- Habilitation à Diriger les Recherches (HDR); Paris XI; 1999
- PhD; Paris XI (Orsay); 1988
- Master degree in "Fundamental and Applied Toxicology"; Paris VII; 1985
- Master degree in "Animal Biology and Physiology"; Paris XI (Orsay); 1984
Head of the INSERM Unit "Cellular interactions and liver physiopathology". Created the 1st January 2015
Head of the INSERM Unit "Calcium Signaling and cellular interactions in the liver" (2006-2014)
-Research director: (DR2) INSERM since April 2000
-Researcher: (CR1) INSERM April 1993 - 2000
(CR2) INSERM April 1989 - 1993
-Visiting scientist; University of Cambridge; September 1993 - November 1994
-F.R.M. funding November 1988 - April 1989
-M.R.T funding October 1985 - September 1988
We investigate the cell biology and pathophysiology of liver diseases and related biological processes using an interdisciplinary approach ranging from biophysics and biochemistry to biology and the clinics. The members of the laboratory have complementary expertise in these diverse fields.
An important, although largely unexplored feature is that after injury and during liver repair, liver functions have to be maintained to fulfill the peripheral demand. This is particularly critical for bile secretion, which has to be finely tuned in order to preserve liver parenchyma from bile-induced injury. However, mechanisms allowing the liver to maintain biliary homeostasis during repair after injury are not completely understood. Part of the lab studies the impact of purinergic and bile acid signalling in liver repair and biliary homeostasis.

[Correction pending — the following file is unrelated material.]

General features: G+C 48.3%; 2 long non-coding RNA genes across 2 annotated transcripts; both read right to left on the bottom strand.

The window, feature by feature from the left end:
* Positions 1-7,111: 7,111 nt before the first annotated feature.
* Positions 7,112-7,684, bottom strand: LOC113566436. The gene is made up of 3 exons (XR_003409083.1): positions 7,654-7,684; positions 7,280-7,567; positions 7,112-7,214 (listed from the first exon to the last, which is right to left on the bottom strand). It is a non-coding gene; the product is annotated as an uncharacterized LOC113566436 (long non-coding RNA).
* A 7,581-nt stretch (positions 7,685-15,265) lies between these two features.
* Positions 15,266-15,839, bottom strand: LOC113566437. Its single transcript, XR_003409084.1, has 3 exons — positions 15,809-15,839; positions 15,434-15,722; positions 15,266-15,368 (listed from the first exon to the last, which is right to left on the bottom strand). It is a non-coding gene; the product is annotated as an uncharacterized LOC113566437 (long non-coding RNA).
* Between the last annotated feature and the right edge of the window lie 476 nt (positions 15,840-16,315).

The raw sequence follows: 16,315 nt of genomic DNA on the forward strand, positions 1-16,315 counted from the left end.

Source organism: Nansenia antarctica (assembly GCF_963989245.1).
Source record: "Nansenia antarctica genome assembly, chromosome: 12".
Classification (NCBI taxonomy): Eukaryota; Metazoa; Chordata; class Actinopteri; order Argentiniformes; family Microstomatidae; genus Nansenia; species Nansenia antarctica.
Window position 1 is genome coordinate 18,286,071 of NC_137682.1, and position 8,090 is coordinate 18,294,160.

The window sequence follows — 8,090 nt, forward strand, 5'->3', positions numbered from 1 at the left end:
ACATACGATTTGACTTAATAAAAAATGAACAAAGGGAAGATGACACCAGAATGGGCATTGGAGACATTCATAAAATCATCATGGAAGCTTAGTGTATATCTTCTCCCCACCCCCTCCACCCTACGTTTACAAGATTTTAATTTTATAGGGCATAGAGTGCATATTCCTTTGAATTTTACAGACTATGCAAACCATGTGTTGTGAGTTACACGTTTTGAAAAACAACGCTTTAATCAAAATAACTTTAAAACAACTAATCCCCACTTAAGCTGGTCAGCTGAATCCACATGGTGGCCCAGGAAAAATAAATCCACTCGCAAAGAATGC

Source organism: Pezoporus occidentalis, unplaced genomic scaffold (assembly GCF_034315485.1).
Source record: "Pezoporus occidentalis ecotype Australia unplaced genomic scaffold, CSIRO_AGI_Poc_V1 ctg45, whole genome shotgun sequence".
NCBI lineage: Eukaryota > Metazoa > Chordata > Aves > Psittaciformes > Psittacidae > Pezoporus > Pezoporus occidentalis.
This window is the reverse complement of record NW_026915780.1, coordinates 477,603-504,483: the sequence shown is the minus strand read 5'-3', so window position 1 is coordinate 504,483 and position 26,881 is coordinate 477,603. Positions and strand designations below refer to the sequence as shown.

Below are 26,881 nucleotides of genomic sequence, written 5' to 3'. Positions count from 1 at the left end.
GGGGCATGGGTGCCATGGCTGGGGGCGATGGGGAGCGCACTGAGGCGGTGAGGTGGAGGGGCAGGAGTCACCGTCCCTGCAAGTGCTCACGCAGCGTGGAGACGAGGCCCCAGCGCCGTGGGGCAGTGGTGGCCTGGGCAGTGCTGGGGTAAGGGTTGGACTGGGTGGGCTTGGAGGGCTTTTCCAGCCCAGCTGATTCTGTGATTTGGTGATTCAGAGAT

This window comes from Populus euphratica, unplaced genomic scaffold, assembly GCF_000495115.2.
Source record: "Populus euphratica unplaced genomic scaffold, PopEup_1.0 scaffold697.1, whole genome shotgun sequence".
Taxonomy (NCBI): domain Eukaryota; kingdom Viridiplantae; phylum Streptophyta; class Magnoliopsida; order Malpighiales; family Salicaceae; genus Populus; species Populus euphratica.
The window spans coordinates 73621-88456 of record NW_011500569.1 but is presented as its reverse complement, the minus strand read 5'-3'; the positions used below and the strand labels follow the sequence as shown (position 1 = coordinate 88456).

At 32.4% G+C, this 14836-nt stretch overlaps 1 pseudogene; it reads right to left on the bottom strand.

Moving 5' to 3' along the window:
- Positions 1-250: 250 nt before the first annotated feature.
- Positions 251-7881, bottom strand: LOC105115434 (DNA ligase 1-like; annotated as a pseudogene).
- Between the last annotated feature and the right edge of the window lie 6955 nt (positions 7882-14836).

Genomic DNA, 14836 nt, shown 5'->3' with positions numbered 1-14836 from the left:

During chronic cholestatic liver diseases, prolonged exposure of the parenchyma to high bile acid levels, such as occurring in particular during progressive familial intrahepatic cholestasis (mainly PFIC2), is associated with bile acid-induced tissue damage, portal inflammation, and high risk of hepatobiliary malignancy. Another part of our lab studies the PFIC2 pathophysiology and treatment.
It is also important to keep in mind that, in conditions of chronic liver injury or if submassive liver cell loss occurs, regenerative capacity for hepatocyte self-renewal can be overwhelmed, potentially leading to liver failure. In those conditions, liver progenitor cells (LPC), which are dormant and found in the periportal area in the normal liver, actively proliferate and constitute the so-called “ductular reaction”. It is thought that LPC contribute to the maintenance of liver mass homeostasis in those extreme conditions, giving rise to both hepatocytes and cholangiocytes, through yet incompletely determined mechanisms. The maintenance of biliary homeostasis during liver regeneration and repair thus also depends on this process and in particular on cholangiocyte differenciation. Our lab is working on ciliary proteins and cholangiocyte differentiation.